Split government may push economic policy to the middle

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by Gary Schlossberg, Global Strategist

Key takeaways

  • Fiscal stimulus remains on the table. Should Georgia Republicans prevail in at least one of two January 5 runoff elections for U.S. Senate, a split-government compromise likely will reduce the size of any stimulus to about half the $2 trillion package previously being negotiated.
  • In post-election trading, prospects for Washington gridlock over potential Biden tax hikes, spending increases, and regulatory changes outweighed disappointment over prospects for aggressive fiscal stimulus, propelling stock and bond prices higher. Executive mandates would likely be the main policy instrument in any new administration — with the greatest potential for policy change in COVID-19 management, energy, financial services, and trade.

What it may mean for investors

  • Split-government economic policy ultimately should be a net plus for investors, in our view, restraining interest-rate increases, softening the threat to after-tax profits, and advancing a policy environment more supportive of world-trade growth.

Shifting gears

Investors have adjusted well to the possibility of a split government from the “blue-wave” sweep that many expected before the election. Possibility will become reality if Georgia Republicans prevail in a January 5 runoff election for the two remaining seats in the U.S. Senate. The rally in asset markets has been hitched to a “do-no-harm” economic policy under fiscal gridlock, even as hopes for aggressive stimulus have faded.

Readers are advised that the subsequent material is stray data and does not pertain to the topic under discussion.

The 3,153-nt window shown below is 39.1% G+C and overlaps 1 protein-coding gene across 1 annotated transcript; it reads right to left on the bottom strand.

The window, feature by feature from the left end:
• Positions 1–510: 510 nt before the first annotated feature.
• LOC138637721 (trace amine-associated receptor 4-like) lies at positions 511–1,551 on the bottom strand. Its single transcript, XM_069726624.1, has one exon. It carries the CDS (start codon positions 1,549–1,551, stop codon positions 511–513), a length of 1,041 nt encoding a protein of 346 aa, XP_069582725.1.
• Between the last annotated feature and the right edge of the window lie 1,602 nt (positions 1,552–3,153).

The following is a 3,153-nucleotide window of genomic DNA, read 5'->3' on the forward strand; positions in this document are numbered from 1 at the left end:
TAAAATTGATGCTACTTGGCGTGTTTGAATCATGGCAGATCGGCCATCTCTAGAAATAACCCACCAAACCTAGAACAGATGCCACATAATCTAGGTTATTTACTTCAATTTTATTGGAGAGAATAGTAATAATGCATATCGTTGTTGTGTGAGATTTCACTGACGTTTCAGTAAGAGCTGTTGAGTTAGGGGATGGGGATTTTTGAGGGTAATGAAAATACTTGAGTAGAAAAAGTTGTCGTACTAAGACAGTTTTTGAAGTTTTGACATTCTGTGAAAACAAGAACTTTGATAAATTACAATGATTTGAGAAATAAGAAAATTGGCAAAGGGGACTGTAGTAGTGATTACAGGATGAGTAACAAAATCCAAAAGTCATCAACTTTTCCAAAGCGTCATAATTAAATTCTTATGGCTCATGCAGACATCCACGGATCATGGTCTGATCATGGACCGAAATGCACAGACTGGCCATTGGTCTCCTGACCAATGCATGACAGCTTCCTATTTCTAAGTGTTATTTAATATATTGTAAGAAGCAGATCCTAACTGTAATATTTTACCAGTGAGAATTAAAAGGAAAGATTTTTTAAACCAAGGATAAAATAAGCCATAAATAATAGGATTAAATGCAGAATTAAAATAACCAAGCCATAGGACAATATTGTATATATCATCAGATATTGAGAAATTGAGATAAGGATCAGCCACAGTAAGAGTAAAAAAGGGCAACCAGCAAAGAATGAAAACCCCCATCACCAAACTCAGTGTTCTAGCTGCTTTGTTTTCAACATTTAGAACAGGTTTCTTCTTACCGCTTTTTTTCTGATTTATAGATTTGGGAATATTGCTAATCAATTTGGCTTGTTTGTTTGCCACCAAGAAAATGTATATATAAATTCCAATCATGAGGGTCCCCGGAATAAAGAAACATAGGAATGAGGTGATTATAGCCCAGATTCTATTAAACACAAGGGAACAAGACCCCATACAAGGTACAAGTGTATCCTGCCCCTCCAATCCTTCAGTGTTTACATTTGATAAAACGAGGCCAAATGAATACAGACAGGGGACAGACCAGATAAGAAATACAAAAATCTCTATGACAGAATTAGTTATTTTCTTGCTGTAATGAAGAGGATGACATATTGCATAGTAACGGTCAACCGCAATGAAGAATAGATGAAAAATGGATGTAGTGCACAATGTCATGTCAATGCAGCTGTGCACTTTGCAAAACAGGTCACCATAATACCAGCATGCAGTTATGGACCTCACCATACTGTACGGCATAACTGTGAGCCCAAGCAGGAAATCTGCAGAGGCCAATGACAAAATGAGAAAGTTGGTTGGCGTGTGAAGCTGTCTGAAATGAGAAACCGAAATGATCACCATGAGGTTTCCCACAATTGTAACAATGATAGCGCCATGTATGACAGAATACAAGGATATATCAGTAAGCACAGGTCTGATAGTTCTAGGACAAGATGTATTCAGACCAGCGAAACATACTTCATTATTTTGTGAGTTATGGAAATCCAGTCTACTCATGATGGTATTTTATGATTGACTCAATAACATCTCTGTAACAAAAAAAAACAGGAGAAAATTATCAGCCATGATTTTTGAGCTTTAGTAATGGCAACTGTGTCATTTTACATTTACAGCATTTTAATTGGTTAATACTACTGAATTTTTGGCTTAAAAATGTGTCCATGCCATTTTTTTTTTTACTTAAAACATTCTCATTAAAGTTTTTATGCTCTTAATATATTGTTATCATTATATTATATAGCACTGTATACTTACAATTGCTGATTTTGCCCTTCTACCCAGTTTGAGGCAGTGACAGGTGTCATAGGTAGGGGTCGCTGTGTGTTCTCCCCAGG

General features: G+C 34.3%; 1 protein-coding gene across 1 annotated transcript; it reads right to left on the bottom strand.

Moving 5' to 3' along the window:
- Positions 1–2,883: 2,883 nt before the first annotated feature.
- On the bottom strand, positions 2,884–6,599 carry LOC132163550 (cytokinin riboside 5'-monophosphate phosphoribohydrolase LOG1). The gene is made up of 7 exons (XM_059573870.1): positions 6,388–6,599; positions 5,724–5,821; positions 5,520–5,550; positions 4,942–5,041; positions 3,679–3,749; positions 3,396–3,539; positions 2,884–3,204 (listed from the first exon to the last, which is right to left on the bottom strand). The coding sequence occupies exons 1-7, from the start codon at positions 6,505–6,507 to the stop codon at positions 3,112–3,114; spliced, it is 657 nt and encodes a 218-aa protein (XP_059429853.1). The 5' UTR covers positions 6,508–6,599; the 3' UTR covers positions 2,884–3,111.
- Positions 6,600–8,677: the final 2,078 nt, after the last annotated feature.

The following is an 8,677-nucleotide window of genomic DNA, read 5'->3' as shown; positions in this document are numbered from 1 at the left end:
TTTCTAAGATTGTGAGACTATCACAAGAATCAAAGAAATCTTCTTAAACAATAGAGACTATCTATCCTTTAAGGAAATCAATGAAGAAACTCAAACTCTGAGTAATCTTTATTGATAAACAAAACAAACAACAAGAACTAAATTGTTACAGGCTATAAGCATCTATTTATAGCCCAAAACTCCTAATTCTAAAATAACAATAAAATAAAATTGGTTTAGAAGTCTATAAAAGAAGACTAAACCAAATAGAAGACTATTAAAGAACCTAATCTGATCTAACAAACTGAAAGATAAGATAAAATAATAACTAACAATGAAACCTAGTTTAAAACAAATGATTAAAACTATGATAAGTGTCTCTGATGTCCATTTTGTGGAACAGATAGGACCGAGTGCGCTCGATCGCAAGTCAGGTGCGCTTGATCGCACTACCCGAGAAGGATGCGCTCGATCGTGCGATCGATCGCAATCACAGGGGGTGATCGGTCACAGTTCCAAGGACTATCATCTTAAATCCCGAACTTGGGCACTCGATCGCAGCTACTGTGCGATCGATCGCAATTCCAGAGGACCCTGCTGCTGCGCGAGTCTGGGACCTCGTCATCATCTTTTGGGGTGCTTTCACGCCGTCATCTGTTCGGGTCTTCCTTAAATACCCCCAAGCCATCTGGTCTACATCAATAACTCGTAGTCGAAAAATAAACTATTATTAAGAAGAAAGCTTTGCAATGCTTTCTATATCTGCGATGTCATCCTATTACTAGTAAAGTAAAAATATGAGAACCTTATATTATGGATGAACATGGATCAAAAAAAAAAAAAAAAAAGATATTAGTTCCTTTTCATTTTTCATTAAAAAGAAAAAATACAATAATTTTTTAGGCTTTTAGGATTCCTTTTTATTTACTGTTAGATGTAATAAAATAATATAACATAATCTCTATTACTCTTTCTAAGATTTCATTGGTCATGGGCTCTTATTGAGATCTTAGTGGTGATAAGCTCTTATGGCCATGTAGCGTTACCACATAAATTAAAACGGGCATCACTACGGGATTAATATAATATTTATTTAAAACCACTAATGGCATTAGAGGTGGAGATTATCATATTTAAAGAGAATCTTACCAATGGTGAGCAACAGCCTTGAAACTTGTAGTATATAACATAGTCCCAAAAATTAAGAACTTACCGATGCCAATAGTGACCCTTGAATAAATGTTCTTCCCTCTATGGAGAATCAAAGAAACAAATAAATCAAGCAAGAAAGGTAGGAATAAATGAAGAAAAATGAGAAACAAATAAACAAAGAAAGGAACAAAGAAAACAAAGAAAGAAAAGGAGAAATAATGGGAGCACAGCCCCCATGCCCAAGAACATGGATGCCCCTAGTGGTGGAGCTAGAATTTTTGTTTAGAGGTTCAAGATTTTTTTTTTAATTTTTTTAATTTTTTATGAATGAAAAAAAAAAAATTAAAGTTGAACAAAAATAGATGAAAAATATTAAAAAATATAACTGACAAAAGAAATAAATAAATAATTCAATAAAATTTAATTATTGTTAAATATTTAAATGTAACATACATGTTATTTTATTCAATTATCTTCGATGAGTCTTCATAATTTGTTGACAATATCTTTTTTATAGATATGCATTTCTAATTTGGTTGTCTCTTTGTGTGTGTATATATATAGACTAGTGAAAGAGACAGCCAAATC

Fiscal support remains on the table, but it’s likely to be a good deal smaller than the stimulus a Democratic “sweep” scenario may have produced. The economy could determine just how soon Congress can pass a package and how big it may be.

The good news is that economic activity has a head of steam as it nears the fourth quarter’s midpoint. The bad news is that it could lessen the sense of urgency in getting a bill passed ahead of multiple threats to the growth recovery.

  • The first threat is the potential for COVID-19 spread serious enough to disrupt activity in much the same way as it has in Europe.
  • The second threat is the onset of cold weather disrupting outdoor dining and other retail businesses.
  • And the third threat is the delayed impact on economic growth of reduced government support on business bankruptcies, loan foreclosures and rent deferments.

So, what can we expect from a fiscal stimulus bill? We believe both sides are willing to compromise. In a split government, Democratic leverage for a multi-trillion-dollar program is out the window. The Democrats also have been hurt by their reduced majority in the House and, perhaps, by Speaker Pelosi’s reduced influence in getting a consensus on a compromise package. On the Republican side, Senate Majority Leader McConnell recognizes the need for early stimulus. However, we expect Republican spending hawks to dig in their heels and push for a package of no more than $500 billion, centered on health care, schools, and small-business loans.